For primary osteoporosis along with these factors, menopause status is the most vulnerable factor in women. Deficiency of estrogen with simultaneous increase in the FSH level accelerates bone loss inducing osteoporosis [9]. Estrogen depletion recruits large number of osteoclast precursors to activate osteoclastogenesis [10,11]. Reduced enstrogen inhibits apopotosis of osteroclasts and facilitates the formation of osteoclasts by inducing osteoclast precursor sensitivity to receptor activator of nuclear factor kappa-B ligand (RANKL) induced osteoclastogenesis. Osteoclast precursors up regulate c-Jun activating kinase (JNK) resulting into increased bone resorption [12,13].

Although association studies have shown the involvement of genetic factors along with several candidate genes either singly or in group, the etiology of osteoporosis is not clearly understood.

To address this complex question researchers have also screened differential gene expressions of bone cells using high throughput microarray [14,15]. In most of these studies either the effect of estrogens, corticosteroids oxidative stress or some drugs on osteoblasts have been analyzed [16,17]. Only a handful of studies have focused on the gene expression pattern of osteoblasts obtained from bone marrow or bone biopsies or cell lines [16-18]. Further, some studies have also examined the gene expression profile of premenopausal women and primary osteoporosis [17,19]. Liu et al. (2005) studied the genome wide differential gene expression on circulating monocytes from osteoporotic and non-osteoporotic postmenopausal Caucasian females. However, they did not take into account the years lapsed after menopause, life style, diet and medication of the participating women, which influences the pattern of gene expression to a great extent [20]. Moreover, their study included Caucasian and Asian Chinese populations. We know that factors such as duration of exposure to sun, diet, lifestyle etc. of Indians is completely different from Caucasian or Chinese populations. Very few reports are available on the status of osteoporosis in Indian women. Moreover, these studies are based on survey and questionnaire about lifestyle, sun exposure, nutrient intake etc. and their impact on Bone Mineral Density (BMD). These studies have shown that, vitamin D deficiency is a major factor for reduced BMD and high prevalence of osteoporosis in Indian population [21,22]. In Indian women from low income group with low nutrient diet, body weight, age and menopause are important determinants of BMD [23].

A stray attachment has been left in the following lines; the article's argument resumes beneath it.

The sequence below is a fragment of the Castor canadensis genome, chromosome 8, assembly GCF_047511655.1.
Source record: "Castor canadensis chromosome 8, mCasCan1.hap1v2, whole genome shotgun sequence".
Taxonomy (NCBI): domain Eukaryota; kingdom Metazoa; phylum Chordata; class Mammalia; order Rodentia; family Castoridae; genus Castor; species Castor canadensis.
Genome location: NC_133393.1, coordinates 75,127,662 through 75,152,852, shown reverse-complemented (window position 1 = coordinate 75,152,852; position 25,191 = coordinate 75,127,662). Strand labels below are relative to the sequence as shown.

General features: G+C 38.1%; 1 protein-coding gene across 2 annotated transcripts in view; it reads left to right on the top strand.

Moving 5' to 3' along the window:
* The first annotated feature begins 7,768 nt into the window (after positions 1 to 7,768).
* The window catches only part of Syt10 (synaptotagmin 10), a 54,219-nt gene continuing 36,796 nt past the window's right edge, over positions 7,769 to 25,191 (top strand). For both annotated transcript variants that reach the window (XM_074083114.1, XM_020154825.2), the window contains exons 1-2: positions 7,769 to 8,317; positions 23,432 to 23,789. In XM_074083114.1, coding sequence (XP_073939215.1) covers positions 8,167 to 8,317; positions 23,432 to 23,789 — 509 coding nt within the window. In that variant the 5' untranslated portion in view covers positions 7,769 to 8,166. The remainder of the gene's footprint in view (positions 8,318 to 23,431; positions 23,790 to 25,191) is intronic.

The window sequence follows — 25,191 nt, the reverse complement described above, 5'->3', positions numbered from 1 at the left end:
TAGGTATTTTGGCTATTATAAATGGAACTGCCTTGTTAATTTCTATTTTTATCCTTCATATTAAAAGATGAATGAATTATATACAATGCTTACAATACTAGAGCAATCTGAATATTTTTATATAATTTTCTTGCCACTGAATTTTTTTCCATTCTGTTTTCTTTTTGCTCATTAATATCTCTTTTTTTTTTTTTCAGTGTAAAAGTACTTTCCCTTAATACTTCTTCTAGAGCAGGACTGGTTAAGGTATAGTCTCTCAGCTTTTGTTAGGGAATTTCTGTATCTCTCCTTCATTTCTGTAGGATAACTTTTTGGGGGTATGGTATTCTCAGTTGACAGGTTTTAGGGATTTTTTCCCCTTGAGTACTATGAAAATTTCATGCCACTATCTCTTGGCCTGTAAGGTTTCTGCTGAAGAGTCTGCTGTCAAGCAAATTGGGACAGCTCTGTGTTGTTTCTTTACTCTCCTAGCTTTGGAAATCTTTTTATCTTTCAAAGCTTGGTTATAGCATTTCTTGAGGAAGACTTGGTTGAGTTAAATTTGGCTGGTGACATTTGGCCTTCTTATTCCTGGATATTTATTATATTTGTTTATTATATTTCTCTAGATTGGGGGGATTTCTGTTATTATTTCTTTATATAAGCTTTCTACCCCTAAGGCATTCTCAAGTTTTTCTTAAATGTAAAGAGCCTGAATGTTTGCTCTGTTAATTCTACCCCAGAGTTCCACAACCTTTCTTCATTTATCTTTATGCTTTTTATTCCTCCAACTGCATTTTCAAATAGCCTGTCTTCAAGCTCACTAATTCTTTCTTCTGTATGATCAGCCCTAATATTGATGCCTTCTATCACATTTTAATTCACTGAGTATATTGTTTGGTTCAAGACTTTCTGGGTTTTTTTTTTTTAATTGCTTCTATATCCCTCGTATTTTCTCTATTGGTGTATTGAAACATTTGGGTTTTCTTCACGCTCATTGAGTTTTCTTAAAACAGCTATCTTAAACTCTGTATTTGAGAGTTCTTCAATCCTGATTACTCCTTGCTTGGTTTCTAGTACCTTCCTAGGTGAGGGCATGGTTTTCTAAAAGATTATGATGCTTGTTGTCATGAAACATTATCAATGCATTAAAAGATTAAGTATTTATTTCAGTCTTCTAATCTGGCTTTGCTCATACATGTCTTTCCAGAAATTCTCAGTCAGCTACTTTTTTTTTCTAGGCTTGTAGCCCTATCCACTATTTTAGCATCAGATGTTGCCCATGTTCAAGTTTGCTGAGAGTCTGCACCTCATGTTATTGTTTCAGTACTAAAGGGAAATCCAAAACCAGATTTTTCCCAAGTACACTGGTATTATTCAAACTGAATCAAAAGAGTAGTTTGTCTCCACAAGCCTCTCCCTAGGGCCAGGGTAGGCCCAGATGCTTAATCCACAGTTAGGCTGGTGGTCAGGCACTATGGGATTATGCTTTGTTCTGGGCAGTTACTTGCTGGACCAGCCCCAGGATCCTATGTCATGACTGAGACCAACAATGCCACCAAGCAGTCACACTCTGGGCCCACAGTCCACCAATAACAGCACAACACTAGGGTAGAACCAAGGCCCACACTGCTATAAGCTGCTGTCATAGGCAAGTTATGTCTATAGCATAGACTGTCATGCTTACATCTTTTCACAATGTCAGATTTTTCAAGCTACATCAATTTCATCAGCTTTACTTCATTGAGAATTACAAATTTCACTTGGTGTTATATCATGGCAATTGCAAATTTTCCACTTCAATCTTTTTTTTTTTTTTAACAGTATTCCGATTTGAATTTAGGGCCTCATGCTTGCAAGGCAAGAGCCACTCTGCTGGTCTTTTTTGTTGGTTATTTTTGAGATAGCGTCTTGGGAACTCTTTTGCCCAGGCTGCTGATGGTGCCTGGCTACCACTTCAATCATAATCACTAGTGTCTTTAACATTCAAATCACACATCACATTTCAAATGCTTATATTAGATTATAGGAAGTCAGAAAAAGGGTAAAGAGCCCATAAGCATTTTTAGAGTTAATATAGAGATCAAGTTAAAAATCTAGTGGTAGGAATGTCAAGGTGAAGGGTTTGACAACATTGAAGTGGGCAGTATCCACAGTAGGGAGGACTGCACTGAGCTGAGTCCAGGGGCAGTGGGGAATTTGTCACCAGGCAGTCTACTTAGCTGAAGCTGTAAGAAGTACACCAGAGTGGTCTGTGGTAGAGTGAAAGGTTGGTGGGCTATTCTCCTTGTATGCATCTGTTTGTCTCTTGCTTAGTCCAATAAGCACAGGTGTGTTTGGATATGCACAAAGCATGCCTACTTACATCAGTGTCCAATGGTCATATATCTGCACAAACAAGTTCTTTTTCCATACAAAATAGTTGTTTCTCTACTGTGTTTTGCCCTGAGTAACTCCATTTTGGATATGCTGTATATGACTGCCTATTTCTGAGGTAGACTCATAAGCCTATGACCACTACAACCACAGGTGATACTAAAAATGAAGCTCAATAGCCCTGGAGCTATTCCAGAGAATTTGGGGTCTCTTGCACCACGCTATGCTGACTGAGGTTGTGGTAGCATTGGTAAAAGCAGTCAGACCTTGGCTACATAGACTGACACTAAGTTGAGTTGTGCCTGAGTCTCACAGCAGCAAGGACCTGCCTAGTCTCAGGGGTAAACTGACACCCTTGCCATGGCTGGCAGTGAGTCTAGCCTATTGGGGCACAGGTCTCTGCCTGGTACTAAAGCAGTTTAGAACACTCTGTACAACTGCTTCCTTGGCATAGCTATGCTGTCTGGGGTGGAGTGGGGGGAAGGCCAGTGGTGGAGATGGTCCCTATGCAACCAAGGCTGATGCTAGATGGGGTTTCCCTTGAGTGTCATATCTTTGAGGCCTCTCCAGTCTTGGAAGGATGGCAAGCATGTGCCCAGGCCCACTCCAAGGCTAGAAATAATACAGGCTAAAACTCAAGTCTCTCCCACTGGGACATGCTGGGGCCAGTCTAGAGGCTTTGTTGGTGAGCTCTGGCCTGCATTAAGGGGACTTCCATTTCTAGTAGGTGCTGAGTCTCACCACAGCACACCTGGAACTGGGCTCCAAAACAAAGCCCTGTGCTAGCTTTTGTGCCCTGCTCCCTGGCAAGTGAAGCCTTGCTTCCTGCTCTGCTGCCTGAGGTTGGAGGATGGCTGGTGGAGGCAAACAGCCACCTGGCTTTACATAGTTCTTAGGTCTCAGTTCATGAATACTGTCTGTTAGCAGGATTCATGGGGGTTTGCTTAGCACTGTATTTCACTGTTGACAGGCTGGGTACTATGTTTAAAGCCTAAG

As per our knowledge, there are no studies on differential gene expression of osteoclast precursors and identification of osteoporosis specific genes in Asian Indian women. Hence, in the present study, we first tried to identify Differentially Expressed Genes (DEGs) in osteoclast precursor cells derived from Indian postmenopausal women having high bone mineral density (as a control) and primary osteoporosis. Further, we validated microarray data of five potential genes using reverse transcription polymerase chain reaction (RT-PCR). This is the first genome-wide expression study on ex situ human osteoclast precursor cells relating to etiology of osteoporosis in Indian postmenopausal women who have had almost similar life style and years lapsed after onset of menopause.

Material and Methods

The study was approved by the ethics committee of Savitribai Phule Pune University, Pune. Biological samples were collected after obtaining a written consent from female volunteers.

Bone mineral density (BMD) measurement

Bone mineral density (g/cm2) was measured at femoral neck and lumbar spine (L2-L4) using a dual X-ray absorptiometry (DEXA; 24). The osteoporotic and non-osteoporotic conditions were decided using world health organization (WHO) guidelines stating T score above -1 SD is non-osteoporotic and below -2.5 SD is osteoporotic condition. Based on this guideline for T score, participating subjects (n=72) were grouped into non-osteoporotic (n=36) and osteoporotic (n=36) to investigate DEGs pattern between them.

Subjects

All participants were genetically unrelated postmenopausal females from Pune (18.5204°N, 73.8567°E), India. Subjects with secondary osteoporosis and chronic skeletal diseases (rheumatoid arthritis, osteogenesis etc.), metabolic disorders (diabetes and thyroidism), chronic conditions of internal organs (liver, kidneys etc.) and endocrine disorders undergoing hormonal therapies (hormone replacement, bisphosphonate, corticosteroid therapy) were excluded as these conditions possibly affect bone metabolism. Individuals fitting to inclusion criteria were recruited and information regarding family history of bone related diseases, medical history of hysterectomy, ovariectomy, menstrual history, dietary habits, physical activity, lifestyle (alcohol, smoking etc.) and calcium supplementation, number of children and duration of lactation was collected. Median body mass index (BMI; kg/m2) and years after menopause matched females (n=8) with osteoporosis (n=4) and non-osteoporosis (n=4) were selected for microarray analysis. All the subjects, (normal=32 and osteoporosis=32) in the age group of 45-60 years were selected for the gene expression validation study by RT-PCR.